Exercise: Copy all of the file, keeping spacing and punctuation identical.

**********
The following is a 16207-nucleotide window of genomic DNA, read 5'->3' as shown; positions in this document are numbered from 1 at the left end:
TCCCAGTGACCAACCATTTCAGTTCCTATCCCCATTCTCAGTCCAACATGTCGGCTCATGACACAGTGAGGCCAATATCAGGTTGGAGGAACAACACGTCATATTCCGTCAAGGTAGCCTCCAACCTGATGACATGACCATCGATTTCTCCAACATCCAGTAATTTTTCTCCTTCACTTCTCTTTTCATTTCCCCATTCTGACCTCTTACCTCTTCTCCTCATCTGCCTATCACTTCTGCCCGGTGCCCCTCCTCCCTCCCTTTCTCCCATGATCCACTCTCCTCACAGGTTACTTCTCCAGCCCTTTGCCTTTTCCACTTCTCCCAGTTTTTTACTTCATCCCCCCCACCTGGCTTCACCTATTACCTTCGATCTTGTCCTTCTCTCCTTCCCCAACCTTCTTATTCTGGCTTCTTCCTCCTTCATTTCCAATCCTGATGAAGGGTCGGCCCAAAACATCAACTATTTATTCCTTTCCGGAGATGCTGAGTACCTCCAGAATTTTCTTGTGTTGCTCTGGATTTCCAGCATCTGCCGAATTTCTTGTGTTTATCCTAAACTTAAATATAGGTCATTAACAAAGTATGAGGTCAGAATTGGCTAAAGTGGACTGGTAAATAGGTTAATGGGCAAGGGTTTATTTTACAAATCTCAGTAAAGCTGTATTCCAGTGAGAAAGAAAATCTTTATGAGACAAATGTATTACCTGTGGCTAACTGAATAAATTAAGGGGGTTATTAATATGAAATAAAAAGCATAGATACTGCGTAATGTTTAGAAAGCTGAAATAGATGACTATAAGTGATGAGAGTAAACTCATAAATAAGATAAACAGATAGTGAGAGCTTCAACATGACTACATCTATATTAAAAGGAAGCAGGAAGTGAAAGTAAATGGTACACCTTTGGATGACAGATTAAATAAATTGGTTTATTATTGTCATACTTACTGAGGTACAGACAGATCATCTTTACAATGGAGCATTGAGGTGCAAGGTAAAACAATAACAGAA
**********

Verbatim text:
The following is a 16207-nucleotide window of genomic DNA, read 5'->3' as shown; positions in this document are numbered from 1 at the left end:
TCCCAGTGACCAACCATTTCAGTTCCTATCCCCATTCTCAGTCCAACATGTCGGCTCATGACACAGTGAGGCCAATATCAGGTTGGAGGAACAACACGTCATATTCCGTCAAGGTAGCCTCCAACCTGATGACATGACCATCGATTTCTCCAACATCCAGTAATTTTTCTCCTTCACTTCTCTTTTCATTTCCCCATTCTGACCTCTTACCTCTTCTCCTCATCTGCCTATCACTTCTGCCCGGTGCCCCTCCTCCCTCCCTTTCTCCCATGATCCACTCTCCTCACAGGTTACTTCTCCAGCCCTTTGCCTTTTCCACTTCTCCCAGTTTTTTACTTCATCCCCCCCACCTGGCTTCACCTATTACCTTCGATCTTGTCCTTCTCTCCTTCCCCAACCTTCTTATTCTGGCTTCTTCCTCCTTCATTTCCAATCCTGATGAAGGGTCGGCCCAAAACATCAACTATTTATTCCTTTCCGGAGATGCTGAGTACCTCCAGAATTTTCTTGTGTTGCTCTGGATTTCCAGCATCTGCCGAATTTCTTGTGTTTATCCTAAACTTAAATATAGGTCATTAACAAAGTATGAGGTCAGAATTGGCTAAAGTGGACTGGTAAATAGGTTAATGGGCAAGGGTTTATTTTACAAATCTCAGTAAAGCTGTATTCCAGTGAGAAAGAAAATCTTTATGAGACAAATGTATTACCTGTGGCTAACTGAATAAATTAAGGGGGTTATTAATATGAAATAAAAAGCATAGATACTGCGTAATGTTTAGAAAGCTGAAATAGATGACTATAAGTGATGAGAGTAAACTCATAAATAAGATAAACAGATAGTGAGAGCTTCAACATGACTACATCTATATTAAAAGGAAGCAGGAAGTGAAAGTAAATGGTACACCTTTGGATGACAGATTAAATAAATTGGTTTATTATTGTCATACTTACTGAGGTACAGACAGATCATCTTTACAATGGAGCATTGAGGTGCAAGGTAAAACAATAACAGAA